I am embarking on a series of tutorials for making single block quilts. I've always appreciated the simplicity of a single block approach to quilt making, as high impact and quick results are guaranteed. Certainly ideal for beginners, but also appropriate for any level quilter, quilts made from single blocks can be easy to make and quite pleasing to the eye.
First in line for the Single Block Quilt Tutorial Series is the Snowball. The snowball block is a basic square, four equal sides and within it, an octagon is featured. It's as simple as that but don't let this little block fool you; it can take on a multitude of appearances by varying the fabric selection and contrast between the octagons and the block's corner pieces.
Each of the above quilt schematics illustrate the use of varying colors (fabrics) for the octagon (snowball), and a single, contrasting fabric for the corner pieces. The snowball visually stands forth while the corner pieces recede. Note that although the snowball fabrics are placed identically in both schematics, the variation in color of the corner pieces make the two quilts look completely different.
These quilt schematics (above) demonstrate how the use of similarly colored or solid fabrics can be arranged in various patterns to create distinct looks. The schematic quilt on the left takes on a more traditional checkerboard look while the schematic on the right has a more '60s pop appearance.
These two schematics demonstrate the use of Just one or two fabrics for the snowball and the incorporation of two different fabrics for the corner pieces. Two more striking looks from the same simple snowball pattern. The one one the left is subtle and straight forward while the one on the right poses a more formal look. This was achieved simply by introducing an alternate snowball fabric in a central, traditional, rectangular form. I think it looks like a stained glass window that might be found in a Craftsman style house.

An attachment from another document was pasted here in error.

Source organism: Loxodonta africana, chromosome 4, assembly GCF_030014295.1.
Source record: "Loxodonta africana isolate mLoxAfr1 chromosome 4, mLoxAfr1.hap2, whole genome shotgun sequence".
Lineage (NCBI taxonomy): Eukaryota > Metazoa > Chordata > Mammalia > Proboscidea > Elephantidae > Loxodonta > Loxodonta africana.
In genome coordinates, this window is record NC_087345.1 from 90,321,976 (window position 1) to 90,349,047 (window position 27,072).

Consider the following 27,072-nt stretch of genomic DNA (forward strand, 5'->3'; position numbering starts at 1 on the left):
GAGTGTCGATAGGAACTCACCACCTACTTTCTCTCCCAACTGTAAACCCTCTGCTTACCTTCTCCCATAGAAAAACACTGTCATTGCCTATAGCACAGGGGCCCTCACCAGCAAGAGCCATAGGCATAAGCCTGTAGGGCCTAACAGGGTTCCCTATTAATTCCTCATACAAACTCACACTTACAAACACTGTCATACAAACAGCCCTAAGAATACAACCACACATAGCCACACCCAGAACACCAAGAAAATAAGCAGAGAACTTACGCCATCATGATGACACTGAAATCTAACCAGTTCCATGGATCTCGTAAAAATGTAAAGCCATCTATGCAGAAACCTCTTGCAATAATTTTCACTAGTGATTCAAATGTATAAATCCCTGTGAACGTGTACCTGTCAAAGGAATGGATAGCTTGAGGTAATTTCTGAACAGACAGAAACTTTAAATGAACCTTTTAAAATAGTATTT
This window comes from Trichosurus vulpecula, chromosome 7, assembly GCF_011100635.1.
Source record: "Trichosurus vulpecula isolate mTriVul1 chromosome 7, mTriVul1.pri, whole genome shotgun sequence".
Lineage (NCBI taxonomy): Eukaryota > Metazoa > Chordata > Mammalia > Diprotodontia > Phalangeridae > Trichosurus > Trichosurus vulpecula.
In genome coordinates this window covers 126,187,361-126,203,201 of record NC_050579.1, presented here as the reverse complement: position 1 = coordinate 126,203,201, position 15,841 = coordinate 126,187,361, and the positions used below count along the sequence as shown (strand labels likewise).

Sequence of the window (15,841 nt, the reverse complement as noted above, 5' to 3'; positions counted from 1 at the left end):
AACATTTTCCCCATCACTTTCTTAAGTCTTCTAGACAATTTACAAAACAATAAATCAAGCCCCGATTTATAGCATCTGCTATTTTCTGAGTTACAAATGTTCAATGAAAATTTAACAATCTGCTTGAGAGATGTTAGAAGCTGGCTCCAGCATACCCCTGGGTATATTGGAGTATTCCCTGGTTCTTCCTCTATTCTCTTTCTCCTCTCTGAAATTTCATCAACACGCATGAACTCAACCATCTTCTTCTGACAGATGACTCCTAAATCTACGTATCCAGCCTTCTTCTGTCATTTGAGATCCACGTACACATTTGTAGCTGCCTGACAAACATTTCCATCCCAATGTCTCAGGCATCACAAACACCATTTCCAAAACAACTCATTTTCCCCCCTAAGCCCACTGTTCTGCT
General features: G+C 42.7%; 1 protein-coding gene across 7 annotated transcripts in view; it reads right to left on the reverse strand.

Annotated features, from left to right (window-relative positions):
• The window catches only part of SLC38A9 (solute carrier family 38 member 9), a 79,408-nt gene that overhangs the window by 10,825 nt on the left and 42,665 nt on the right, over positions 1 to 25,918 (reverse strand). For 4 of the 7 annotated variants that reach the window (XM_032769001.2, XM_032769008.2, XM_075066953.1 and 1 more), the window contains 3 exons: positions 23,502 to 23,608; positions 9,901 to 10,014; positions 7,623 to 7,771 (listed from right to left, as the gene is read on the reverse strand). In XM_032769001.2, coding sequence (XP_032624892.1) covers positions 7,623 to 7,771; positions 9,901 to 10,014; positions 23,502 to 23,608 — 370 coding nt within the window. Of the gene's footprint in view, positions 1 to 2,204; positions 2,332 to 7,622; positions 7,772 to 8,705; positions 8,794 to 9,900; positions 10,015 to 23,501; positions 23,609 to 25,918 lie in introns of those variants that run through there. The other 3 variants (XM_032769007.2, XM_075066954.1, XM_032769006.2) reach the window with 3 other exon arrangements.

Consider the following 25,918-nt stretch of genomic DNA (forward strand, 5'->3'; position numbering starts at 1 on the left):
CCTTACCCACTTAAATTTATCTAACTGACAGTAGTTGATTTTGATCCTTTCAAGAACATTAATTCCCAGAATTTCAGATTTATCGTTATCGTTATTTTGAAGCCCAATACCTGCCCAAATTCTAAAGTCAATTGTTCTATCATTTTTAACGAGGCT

Now it's time for you to start planning your quilt. First decide the look you wish your quilt to have. Will it be formal, subtle or multi-colored? The sky is the limit so break out your crayons, colored pencils or markers and start experimenting with your aesthetic. Decide on your finished block size. Will it be 4, 6, 8, 10 or 12 inches? I'll be providing cutting instructions for each of these sizes of blocks the next time I post. Lastly, you'll need to decide on the number of blocks that you want to use. The above schematics are each made of 35 blocks; 5 blocks wide by 7 blocks long. I'm going to make 8" finished blocks in the 5 x 7 block format so my quilt will be 40" wide by 56" long. A nice throw/lap size or baby quilt size. You can choose whatever size you like.
I think I'm going to use aqua, yellow and gray print fabrics for my snowballs with green and white solid corners. It looks like I need to sift through my stash and pull out a few more prints. See you soon!
What great insight into quilt designing, B ! I never take the time to think about this...
I will be following this to see your progress on your quilt!
Thanks for this tutorial series!
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